After reading this article you will learn about Mental Chemistry:- 1. Concept of Mental Chemistry 2. Criticism of Mental Chemistry.
Concept of Mental Chemistry:
J. S. Mill introduced ‘mental chemistry’ into Associationism. ‘Mental chemistry’ is the fusion of sensory elements in a new compound which is more than the mere sum of the constituent parts.
J. S. Mill says, When many impressions or ideas are operating in the mind together, there sometimes takes place a process of a similar kind to chemical combination; When impressions have been so often experienced in conjunction, that each of them call up readily and instantaneously the ideas of the whole group, those ideas sometimes melt and coalesce into one another, and appear not as several ideas, but one.
The Complex Idea, formed by the blending together of several simpler ones, should when it really appears simple (that is, when the separate elements are not consciously distinguishable in it), be said to result from, or be generated by the simple ideas, not to consist of them…. The simple ideas generate, rather then they compose the complex ones.
J.S. Mill clings to Associationism in spite, of his doctrine of mental chemistry. But mental chemistry is opposed, in principle, to Associationism. In the products of association the elementary factors persist as their components.
But in the products of chemical combination the elementary factors disappear in order to give rise to their products. But J.S. Mill is not clearly aware that he abandons Associationism when he advocates mental chemistry. He thinks that he modifies and improves upon Associationism. This is shown by his use of the term ‘mental chemistry’.
A chemical compound is not merely ‘generated’ by its components, but ‘consists’ of them, and its weight is equal to their weight. But Stout urges that a new mental process cannot be said to be generated by, and yet consisting of, simple mental processes which coalesce into one another.
J.S. Mill assumed that the ‘generation’ of a new mode of consciousness by prior mental processes must be preceded by an associative grouping of the generating factors.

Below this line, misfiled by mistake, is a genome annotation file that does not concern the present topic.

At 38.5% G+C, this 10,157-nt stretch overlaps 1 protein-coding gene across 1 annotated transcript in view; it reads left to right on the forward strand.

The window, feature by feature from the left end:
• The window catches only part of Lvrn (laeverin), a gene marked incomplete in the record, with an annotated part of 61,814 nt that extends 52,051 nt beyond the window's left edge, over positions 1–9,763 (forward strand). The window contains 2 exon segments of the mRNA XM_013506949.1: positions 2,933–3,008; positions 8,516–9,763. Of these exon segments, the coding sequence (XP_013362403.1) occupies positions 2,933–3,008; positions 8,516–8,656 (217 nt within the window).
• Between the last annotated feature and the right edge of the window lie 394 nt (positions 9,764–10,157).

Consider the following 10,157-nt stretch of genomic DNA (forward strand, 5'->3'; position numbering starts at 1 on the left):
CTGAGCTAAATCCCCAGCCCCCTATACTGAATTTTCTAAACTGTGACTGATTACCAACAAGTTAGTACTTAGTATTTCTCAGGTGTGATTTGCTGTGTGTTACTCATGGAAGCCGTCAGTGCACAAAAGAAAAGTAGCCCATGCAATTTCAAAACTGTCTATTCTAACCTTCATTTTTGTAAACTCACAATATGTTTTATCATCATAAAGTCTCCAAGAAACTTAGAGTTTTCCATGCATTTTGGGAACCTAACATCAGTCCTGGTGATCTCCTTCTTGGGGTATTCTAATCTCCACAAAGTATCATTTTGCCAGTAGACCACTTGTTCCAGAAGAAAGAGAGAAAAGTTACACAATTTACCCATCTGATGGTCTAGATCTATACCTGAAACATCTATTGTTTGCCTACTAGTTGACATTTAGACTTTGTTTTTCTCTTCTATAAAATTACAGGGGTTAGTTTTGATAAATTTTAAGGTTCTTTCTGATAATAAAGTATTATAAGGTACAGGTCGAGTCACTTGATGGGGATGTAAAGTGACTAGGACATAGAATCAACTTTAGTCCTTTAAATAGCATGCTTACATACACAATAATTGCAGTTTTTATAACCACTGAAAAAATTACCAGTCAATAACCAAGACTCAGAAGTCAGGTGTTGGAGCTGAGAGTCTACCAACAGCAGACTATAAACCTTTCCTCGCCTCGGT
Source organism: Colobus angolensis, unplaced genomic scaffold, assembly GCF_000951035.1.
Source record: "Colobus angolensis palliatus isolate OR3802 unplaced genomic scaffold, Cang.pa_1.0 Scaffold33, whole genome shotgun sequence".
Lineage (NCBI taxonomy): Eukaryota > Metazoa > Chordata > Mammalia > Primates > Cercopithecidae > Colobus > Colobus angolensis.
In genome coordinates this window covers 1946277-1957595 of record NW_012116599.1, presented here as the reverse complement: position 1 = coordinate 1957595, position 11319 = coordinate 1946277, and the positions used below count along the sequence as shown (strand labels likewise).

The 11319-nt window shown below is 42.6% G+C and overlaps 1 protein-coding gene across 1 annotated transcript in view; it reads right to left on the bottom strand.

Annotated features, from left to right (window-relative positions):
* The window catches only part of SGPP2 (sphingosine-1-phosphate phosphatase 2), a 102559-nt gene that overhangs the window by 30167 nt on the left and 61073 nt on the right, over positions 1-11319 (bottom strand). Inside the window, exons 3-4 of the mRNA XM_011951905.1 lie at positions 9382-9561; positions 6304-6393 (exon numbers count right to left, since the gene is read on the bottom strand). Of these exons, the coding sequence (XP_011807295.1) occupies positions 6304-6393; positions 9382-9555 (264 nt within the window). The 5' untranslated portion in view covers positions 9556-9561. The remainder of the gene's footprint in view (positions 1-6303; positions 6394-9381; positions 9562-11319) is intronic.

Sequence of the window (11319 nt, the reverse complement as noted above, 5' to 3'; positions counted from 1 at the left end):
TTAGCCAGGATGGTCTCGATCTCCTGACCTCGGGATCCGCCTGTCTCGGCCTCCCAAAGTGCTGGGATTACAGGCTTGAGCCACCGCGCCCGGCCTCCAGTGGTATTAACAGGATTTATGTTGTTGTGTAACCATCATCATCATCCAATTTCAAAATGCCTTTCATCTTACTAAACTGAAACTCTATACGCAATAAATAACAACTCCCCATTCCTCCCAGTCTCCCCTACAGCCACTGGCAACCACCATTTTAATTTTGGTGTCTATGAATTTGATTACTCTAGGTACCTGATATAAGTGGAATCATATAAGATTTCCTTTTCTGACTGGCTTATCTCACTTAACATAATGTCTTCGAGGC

First, simple sensory elements must be combined by the laws of association; than this associative grouping must generate a new mental process, quite different from the generating psychoses. But neither associative grouping nor generation is self-evident.
Criticism of Mental Chemistry:
J.S. Mill’s account of moral chemistry is fictitious. He holds that the cooperative and coalescing mental conditions entirely disappear in giving rise to something new. This may happen in some cases. But it is not true of all cases, especially of spatial perception, which he applies his principle of mental chemistry.
Spatial perception, visual-tactual, is due to a combination of visual sensations, tactual sensations, of local signs, and kinaesthetic sensations of movements which do not appear in the result.
But contributory factors are discernible in the spatial perception. Magnitude, as perceived by the eye, is colour extended or spread out. In such perception there are always present at least visual and tactual sensations, and generally motor sensations accompanying eye- movements.
The spatial character of the visual and motor sensations is indeed derivative and does not belong to the component sensations themselves.
But it does not float loose from all the factors which contributed to its origin. The visual, tactual and motor-sensations, through interaction with one another, acquire a peculiar modification called spatial character. They do not entirely disappear in the mental product. The doctrine of mental chemistry is the denial that reproduction by association is the only principle controlling mental development.